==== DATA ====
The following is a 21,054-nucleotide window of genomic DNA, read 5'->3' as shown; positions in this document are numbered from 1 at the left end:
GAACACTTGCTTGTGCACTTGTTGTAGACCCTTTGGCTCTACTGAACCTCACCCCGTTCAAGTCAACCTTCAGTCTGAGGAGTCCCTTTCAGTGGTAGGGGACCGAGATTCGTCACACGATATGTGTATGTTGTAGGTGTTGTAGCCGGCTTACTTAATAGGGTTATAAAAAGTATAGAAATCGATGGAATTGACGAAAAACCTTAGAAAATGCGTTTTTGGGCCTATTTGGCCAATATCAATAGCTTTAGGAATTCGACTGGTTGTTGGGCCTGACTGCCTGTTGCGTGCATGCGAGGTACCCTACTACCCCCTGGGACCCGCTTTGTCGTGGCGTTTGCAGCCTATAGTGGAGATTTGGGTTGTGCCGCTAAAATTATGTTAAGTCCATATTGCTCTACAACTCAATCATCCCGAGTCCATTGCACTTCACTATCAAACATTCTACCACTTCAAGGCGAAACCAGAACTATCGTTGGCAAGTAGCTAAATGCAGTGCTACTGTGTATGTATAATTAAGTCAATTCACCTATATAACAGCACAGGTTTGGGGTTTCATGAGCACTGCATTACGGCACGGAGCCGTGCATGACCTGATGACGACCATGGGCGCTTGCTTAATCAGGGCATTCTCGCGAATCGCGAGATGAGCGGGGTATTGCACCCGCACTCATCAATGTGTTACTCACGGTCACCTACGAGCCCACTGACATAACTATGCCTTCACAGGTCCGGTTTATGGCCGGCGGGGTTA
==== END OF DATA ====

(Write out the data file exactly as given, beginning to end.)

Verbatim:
The following is a 21,054-nucleotide window of genomic DNA, read 5'->3' as shown; positions in this document are numbered from 1 at the left end:
GAACACTTGCTTGTGCACTTGTTGTAGACCCTTTGGCTCTACTGAACCTCACCCCGTTCAAGTCAACCTTCAGTCTGAGGAGTCCCTTTCAGTGGTAGGGGACCGAGATTCGTCACACGATATGTGTATGTTGTAGGTGTTGTAGCCGGCTTACTTAATAGGGTTATAAAAAGTATAGAAATCGATGGAATTGACGAAAAACCTTAGAAAATGCGTTTTTGGGCCTATTTGGCCAATATCAATAGCTTTAGGAATTCGACTGGTTGTTGGGCCTGACTGCCTGTTGCGTGCATGCGAGGTACCCTACTACCCCCTGGGACCCGCTTTGTCGTGGCGTTTGCAGCCTATAGTGGAGATTTGGGTTGTGCCGCTAAAATTATGTTAAGTCCATATTGCTCTACAACTCAATCATCCCGAGTCCATTGCACTTCACTATCAAACATTCTACCACTTCAAGGCGAAACCAGAACTATCGTTGGCAAGTAGCTAAATGCAGTGCTACTGTGTATGTATAATTAAGTCAATTCACCTATATAACAGCACAGGTTTGGGGTTTCATGAGCACTGCATTACGGCACGGAGCCGTGCATGACCTGATGACGACCATGGGCGCTTGCTTAATCAGGGCATTCTCGCGAATCGCGAGATGAGCGGGGTATTGCACCCGCACTCATCAATGTGTTACTCACGGTCACCTACGAGCCCACTGACATAACTATGCCTTCACAGGTCCGGTTTATGGCCGGCGGGGTTA